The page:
- Keep in mind that service members may not know in advance how often they will be able to be in touch, or by what means. Discuss this before the deployment so you'll worry less during periods when communication is limited by factors neither of you can control. Learn about the options available for sending and receiving care packages as well. It's also very important to discuss how the at-home spouse can get a message to the deployed service member in the event of an emergency at home.
- Discuss whom the at-home spouse can rely on for help and support - for everything from emergencies to child care to emotional support. This network may include friends, family, military spouses, and military counseling and support services.
- Keep busy and stay active if you are the at-home spouse. Consider taking a class or pursuing a career interest or activity that gives you an identity outside of being a military spouse. The more fulfilled you feel, the better you will handle separations and difficult times, and the more you will enjoy your marriage.
Communicating with one another
- Share daily happenings from home. Describe the events of your day even if they seem boring to you. Hearing about your life will help your spouse feel closer to you.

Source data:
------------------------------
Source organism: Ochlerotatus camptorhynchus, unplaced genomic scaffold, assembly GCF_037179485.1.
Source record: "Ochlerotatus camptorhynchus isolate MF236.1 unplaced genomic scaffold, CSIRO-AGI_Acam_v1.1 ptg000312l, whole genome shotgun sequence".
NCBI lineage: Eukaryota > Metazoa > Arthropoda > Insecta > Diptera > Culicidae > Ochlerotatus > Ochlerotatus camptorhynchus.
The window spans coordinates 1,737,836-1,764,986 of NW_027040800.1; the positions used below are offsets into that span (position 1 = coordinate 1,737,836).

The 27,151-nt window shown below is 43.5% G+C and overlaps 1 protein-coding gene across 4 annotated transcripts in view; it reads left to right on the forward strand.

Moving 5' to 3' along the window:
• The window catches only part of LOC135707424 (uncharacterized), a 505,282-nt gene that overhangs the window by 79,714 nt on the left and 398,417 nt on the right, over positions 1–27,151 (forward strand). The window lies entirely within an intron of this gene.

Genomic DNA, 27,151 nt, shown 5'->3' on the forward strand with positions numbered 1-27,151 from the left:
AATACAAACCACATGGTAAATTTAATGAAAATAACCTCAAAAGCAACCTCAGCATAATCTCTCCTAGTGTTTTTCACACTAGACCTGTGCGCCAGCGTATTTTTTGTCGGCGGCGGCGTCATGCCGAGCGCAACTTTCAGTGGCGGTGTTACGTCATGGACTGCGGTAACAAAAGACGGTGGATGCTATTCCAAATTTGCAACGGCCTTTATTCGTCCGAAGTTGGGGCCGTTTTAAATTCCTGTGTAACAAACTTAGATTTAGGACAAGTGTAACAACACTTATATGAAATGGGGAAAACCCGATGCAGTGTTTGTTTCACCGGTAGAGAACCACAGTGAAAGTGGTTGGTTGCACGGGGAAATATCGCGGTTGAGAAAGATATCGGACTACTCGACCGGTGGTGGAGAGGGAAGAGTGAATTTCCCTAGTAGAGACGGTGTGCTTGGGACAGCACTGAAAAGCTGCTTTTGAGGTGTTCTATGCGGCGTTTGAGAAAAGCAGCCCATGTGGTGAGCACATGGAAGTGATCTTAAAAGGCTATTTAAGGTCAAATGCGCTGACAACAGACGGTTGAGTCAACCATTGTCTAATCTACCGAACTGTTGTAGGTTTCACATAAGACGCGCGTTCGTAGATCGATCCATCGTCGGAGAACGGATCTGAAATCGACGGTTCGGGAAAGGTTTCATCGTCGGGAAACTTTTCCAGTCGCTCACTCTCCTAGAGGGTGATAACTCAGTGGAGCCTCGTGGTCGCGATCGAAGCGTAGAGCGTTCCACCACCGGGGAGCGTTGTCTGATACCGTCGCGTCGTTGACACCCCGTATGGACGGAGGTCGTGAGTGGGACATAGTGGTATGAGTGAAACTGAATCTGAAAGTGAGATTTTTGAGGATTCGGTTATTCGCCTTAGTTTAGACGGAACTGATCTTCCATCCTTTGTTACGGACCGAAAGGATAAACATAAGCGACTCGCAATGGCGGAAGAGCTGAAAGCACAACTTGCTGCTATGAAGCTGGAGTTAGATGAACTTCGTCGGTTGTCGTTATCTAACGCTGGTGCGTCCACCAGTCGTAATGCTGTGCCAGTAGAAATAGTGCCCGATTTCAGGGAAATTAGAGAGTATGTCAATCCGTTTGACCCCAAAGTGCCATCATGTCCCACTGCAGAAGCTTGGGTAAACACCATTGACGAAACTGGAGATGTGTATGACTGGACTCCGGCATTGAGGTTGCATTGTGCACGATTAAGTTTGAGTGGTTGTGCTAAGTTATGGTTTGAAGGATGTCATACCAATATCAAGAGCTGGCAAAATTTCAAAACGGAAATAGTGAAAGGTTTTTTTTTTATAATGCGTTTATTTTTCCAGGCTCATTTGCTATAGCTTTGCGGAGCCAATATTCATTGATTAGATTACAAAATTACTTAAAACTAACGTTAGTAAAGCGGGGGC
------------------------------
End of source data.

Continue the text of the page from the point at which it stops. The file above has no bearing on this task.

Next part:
- Be honest about your feelings. Let your spouse know how much you miss him, but try to do this in a way that reassures your spouse that you are handling things well despite his absence. Talk about feelings of frustration you may have, such as not being able to control where your family goes or when you will next be together as a family.
- Try to keep letters and emails positive. If you write about something unpleasant, let your spouse know how you dealt with the situation. Otherwise, he may feel helpless to support you from so many miles away.
- Express yourself clearly. If your letter or email is vague, your spouse may be confused and wonder what it is you're not saying.
- Acknowledge that you may change when you are apart. The spouse at home may become more self-reliant. The service member may discover inner resources that had been hidden to him. These are positive changes that probably will add to your relationship. Reassure one another that regardless of any changes to you individually, your marriage will stay as strong as ever.
- Send care packages. Your spouse will be happy to receive care packages in the mail. Include items that have special meaning to the two of you. If you have children, ask them to draw pictures or write notes to tuck into the package. Consider sending an audio or video recording of you and your family if your spouse is likely to be able to listen to or view them.
If the stress becomes too much
If you are having trouble coping or starting to feel overwhelmed, you may benefit from speaking with a professional counselor.
Each branch of the military has its own spouse and family support organizations where you can turn for practical and emotional support. Additionally, installations have chaplains available for support and assistance. Most also have counseling services as well as on-site support groups where you can meet others who share your circumstances.
For additional information: Military OneSource